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Gaining Some Distance

January 18, 2010

The Guardian has this interesting story on a Royal Caribbean cruise ship that docked in Haiti today… to enjoy a beach barbecue.

Sixty miles from Haiti‘s devastated earthquake zone, luxury liners dock at private beaches where passengers enjoy jetski rides, parasailing and rum cocktails delivered to their hammocks.

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The decision to go ahead with the visit has divided passengers. The ships carry some food aid, and the cruise line has pledged to donate all proceeds from the visit to help stricken Haitians. But many passengers will stay aboard when they dock; one said he was “sickened”.

“I just can’t see myself sunning on the beach, playing in the water, eating a barbecue, and enjoying a cocktail while [in Port-au-Prince] there are tens of thousands of dead people being piled up on the streets, with the survivors stunned and looking for food and water,” one passenger wrote on the Cruise Critic internet forum.

“It was hard enough to sit and eat a picnic lunch at Labadee before the quake, knowing how many Haitians were starving,” said another. “I can’t imagine having to choke down a burger there now.”

I’ll confess, it seems extraordinarily crass for Royal Caribbean to park their luxury liner only 60 miles from the site of such incredible devastation. I might even go so far as to say that it’s wrong.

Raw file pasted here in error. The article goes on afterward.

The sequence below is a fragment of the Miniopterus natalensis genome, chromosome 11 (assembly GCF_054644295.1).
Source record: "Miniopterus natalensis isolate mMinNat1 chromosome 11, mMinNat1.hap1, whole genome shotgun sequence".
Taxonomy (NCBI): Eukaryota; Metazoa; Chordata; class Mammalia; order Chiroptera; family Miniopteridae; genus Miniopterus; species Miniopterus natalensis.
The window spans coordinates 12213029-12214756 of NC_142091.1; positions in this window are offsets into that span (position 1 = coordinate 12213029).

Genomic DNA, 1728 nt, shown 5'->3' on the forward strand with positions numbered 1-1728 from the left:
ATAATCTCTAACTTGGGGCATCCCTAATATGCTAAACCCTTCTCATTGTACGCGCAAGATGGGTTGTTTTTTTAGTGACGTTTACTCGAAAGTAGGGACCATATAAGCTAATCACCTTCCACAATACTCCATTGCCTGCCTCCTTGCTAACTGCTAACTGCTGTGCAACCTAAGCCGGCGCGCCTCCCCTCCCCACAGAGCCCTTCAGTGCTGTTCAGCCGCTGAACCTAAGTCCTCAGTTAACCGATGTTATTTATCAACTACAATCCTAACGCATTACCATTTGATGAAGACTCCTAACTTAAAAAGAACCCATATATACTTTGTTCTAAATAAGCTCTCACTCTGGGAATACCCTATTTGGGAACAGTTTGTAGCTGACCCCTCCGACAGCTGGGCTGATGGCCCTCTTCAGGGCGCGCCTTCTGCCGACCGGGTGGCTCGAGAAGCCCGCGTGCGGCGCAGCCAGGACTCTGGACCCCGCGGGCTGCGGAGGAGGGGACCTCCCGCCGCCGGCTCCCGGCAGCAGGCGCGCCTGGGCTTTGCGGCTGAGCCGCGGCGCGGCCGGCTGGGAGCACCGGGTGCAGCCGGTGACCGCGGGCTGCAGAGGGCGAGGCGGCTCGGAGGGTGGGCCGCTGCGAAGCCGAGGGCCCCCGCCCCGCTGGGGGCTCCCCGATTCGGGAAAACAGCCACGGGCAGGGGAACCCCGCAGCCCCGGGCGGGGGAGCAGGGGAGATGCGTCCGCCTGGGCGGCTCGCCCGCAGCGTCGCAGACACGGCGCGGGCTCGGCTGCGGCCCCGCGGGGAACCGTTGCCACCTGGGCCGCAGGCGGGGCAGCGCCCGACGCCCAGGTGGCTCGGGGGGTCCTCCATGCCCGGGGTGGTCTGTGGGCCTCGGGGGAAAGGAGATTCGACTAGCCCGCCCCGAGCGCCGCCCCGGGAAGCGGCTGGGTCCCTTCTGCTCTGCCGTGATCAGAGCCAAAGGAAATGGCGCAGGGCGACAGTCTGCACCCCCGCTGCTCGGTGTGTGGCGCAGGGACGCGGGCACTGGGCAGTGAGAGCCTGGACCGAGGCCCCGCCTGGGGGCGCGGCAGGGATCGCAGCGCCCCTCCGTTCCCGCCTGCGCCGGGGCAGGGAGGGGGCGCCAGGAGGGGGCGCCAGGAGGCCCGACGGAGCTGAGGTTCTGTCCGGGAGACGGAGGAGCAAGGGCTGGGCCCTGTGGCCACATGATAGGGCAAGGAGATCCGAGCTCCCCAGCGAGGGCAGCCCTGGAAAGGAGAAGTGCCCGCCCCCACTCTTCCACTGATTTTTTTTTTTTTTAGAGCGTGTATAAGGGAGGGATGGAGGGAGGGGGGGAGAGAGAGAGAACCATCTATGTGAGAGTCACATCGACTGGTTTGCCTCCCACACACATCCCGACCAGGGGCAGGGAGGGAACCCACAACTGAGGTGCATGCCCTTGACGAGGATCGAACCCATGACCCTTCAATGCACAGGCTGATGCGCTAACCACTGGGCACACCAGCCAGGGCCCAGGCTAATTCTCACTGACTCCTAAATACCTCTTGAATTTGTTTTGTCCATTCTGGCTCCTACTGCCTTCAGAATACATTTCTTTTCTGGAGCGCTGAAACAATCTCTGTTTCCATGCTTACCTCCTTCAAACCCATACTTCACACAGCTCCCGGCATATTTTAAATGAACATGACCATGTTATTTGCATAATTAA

Much as I feel this way, it’s hard to offer a good reason why.

Indeed, I myself had a few friends over for dinner on Friday. We had a grand old time, boozing it up and noshing on tasty rich-person treats. We scarcely even mentioned Haiti as we gobbled up homemade calamari. Imagine!…

Of course, I’m in Colorado, so I could easily lean on the old slow-boat-to-Haiti routine. My helpful hands wouldn’t be welcome there, the burden of getting to Haiti would be too great, I have other obligations here, I have a child, there’s nothing I could do to help. Pass the wine please.

That’s all true, of course, but in this age of abundant monotonic value chits and their near-efficient electronic redistribution highway — I speak, of course, of my dollars and the internet donation infrastructure — I could easily offer help without lifting so much as my mouse.

I think there’s a morally relevant difference between the two scenarios, but I’m sure that many ethicists would beg to differ. Many folks would say that there is no morally relevant difference, that whether tragedy is local or in some far-off land, the obligation to help is equally strong. We should as much as we can to lift people out of their terrible predicaments.

But then, supposing I do help, am I free then to return to my revelry with my friends? Certainly, there can’t be anything wrong with having a dinner party after having made a small (or even a large) donation to the relief effort. If that’s true, then oughtn’t it also to be true that there shouldn’t be anything wrong with having a beach party on Haiti’s shores after bringing a few (or maybe even many) supplies on my cruise ship? (One of my colleagues, no doubt, would say that we should do what we can to help like crazy, and then, as soon as that’s over, we should party like crazy. But meh, he’s crazy.)